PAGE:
After the concert ended, a memorable moment occurred. The student’s galoshes, which had been carefully arranged so that they could be found by touch, were accidentally moved into a pile by a well-meaning staff member, causing chaos when it was time for the children to leave. Reputedly, “In later years Mrs. Gardner used to say that to her the most vivid thing about the opening of the palace was the time she spent that afternoon on her hands and knees pairing rubbers together and trying them on the blind children.”²

Isabella later wrote to Michael Anagnos, Director of the Perkins School, for the names of the students who came to the concert, and sent each child a thank you note and ten cents for their streetcar fare. The Boston Sunday Journal reporter praised the children who refused to divulge any details at all, honoring their promise to keep the event “perfectly secret.”³

While this event may be Gardner’s most notable interaction with the Perkins School, it was far from her only one. New information discovered in the school’s archives has revealed evidence of Isabella’s active involvement and support of the school as a member of the committee to establish the first Kindergarten for the blind. In addition to contributing to the school, Isabella Stewart Gardner served on the institution’s Visiting Committee of Ladies, whose role was to “visit the Kindergarten and consult with the matron on its domestic affairs, and extend towards the children such kind notice and advice that they may deem proper.”⁴ Gardner acted as treasurer of the committee’s Auxiliary Aid Society, which raised funds for the kindergarten’s operating expenses from 1889–1892. She also showed her interest in the achievements of the students by attending the school’s graduation ceremonies.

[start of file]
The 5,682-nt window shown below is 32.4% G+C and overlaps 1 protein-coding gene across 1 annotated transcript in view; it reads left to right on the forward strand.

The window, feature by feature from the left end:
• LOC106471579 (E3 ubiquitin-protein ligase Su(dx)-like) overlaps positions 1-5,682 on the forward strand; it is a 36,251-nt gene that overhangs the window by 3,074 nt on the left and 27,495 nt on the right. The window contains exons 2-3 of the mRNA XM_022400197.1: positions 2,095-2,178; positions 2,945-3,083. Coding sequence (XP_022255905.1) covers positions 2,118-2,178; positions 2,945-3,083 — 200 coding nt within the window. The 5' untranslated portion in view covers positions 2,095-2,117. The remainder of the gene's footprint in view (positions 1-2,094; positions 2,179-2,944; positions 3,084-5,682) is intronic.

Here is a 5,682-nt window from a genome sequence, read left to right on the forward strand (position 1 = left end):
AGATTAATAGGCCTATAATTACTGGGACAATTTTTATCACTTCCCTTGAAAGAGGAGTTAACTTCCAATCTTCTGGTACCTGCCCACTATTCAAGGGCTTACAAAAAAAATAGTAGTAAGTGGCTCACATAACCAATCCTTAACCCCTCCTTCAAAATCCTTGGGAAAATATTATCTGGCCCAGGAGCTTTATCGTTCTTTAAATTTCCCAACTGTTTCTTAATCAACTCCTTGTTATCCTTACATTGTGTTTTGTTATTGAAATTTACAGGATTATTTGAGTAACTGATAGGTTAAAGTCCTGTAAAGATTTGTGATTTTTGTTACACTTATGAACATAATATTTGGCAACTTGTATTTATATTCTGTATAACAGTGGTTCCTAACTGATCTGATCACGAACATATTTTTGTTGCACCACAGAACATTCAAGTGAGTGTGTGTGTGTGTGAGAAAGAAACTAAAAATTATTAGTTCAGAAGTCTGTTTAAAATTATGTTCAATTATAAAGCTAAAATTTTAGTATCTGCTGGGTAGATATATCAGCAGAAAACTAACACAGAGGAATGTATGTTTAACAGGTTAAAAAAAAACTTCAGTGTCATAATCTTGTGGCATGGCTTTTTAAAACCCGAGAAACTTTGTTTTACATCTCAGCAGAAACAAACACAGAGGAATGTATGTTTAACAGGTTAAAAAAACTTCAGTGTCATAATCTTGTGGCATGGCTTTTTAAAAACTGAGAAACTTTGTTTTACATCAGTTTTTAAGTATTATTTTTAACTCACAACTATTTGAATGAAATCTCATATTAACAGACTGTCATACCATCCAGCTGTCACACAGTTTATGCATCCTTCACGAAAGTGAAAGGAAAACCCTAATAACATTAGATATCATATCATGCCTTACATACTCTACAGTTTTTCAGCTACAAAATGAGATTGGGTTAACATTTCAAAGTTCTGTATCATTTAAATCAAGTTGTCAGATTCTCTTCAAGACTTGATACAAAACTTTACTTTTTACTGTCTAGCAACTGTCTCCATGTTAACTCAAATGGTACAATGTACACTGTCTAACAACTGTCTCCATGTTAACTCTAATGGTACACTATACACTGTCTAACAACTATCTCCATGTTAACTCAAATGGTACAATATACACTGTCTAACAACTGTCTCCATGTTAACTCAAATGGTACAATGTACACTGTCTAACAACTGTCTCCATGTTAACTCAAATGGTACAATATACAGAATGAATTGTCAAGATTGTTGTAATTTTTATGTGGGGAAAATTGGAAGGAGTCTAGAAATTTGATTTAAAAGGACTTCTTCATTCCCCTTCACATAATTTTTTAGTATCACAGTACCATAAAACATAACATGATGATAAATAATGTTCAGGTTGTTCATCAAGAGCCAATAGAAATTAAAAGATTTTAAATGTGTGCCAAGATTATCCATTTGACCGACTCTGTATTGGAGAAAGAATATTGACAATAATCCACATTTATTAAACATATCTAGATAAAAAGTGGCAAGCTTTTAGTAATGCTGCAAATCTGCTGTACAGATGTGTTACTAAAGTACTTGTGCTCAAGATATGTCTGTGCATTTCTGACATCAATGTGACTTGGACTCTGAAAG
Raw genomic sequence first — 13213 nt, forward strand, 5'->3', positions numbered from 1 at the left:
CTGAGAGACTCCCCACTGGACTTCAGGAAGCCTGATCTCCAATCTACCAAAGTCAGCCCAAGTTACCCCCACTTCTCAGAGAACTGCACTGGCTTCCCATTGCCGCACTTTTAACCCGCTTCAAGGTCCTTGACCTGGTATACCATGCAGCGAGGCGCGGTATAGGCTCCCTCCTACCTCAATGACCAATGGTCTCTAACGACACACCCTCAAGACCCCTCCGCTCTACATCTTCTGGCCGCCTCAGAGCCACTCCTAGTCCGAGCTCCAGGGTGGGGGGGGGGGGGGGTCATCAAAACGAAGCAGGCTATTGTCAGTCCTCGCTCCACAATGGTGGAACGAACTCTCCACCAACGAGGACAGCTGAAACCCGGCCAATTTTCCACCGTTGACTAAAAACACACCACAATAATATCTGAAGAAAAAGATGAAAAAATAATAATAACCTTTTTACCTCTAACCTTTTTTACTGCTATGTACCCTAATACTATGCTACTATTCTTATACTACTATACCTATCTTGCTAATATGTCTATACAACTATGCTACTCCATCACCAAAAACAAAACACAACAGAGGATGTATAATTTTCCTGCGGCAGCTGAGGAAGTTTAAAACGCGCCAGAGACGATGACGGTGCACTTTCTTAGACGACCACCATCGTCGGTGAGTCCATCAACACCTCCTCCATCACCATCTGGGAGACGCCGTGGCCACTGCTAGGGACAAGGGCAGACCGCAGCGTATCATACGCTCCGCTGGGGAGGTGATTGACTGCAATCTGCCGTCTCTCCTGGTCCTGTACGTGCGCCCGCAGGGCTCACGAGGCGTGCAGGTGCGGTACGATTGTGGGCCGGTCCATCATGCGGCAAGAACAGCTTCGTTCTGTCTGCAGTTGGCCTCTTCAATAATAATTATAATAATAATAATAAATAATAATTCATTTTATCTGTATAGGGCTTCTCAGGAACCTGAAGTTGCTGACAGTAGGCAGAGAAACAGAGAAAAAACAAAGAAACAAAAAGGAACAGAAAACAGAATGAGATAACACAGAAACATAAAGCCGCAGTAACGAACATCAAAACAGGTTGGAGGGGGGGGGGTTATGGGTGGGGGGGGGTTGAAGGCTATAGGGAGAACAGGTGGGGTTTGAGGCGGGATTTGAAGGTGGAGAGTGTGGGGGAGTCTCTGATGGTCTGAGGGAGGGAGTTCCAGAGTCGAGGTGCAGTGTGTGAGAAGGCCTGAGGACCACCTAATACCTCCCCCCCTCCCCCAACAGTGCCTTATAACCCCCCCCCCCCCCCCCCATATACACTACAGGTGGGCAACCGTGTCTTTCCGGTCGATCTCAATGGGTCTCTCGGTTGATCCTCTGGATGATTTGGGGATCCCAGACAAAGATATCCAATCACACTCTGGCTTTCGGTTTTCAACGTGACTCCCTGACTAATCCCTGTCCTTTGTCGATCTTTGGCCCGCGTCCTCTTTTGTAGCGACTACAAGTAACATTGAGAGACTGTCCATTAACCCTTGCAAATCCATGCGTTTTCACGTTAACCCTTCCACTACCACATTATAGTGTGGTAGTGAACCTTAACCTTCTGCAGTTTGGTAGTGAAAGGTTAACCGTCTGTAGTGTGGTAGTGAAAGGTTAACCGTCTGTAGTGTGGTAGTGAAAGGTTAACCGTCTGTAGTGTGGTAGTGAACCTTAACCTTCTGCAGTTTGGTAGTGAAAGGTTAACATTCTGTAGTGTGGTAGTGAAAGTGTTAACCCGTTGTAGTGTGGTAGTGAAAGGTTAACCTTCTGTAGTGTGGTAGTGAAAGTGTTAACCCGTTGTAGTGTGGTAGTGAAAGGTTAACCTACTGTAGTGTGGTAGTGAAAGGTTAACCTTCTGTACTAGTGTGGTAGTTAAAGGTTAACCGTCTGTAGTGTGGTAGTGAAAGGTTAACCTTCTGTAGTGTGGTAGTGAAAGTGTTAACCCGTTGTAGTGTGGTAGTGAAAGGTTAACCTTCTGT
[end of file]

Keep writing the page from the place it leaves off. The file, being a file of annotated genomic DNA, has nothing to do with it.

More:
The girls are seated around a horseshoe-shaped table some are arranging blocks in to architectural formations and others are weaving paper together.

Girls’ kindergarten classroom at the Kindergarten Department of the Perkins Institution and Massachusetts School for the Blind, Jamaica Plain, Massachusetts, about 1900
Photo: A. H. Folson. Courtesy of Perkins School for the Blind Archives

Continuing this legacy, the Isabella Stewart Gardner Museum has recently launched an initiative to provide greater access to the museum for visitors who have low or no vision. We are adding visual descriptions for permanent collection objects on the website (Fall 2021), hosting art making through the Access Studio program (Winter 2022), and pre-arranged touch tours. Based on her commitment to the Perkins School, we like to believe that Isabella would certainly approve of these growing initiatives. 


 *The author would like to thank Jen Hale, Lead Archivist at Perkins School for the Blind, for her generous research support.



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Maison Chapelle Cordonnier (established Paris, 1815), Pair of Purple Satin Slippers, about 1900

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¹ “Sightless Children Test the Acoustics of Mrs. Gardner’s Palace,” Boston Sunday Journal, 25 January 1903, p.5. Perkins Institution Scrapbook of Clippings Jan. 1903–May 1904, Internet Archive. Courtesy of Perkins School for the Blind Archive

² Cleveland Amory, The Proper Bostonians, 1947, p.136.

³ Ibid.

⁴ Perkins Institute for the Blind, Fifth Annual Report of The Kindergarten for the Blind, 189, p.ii.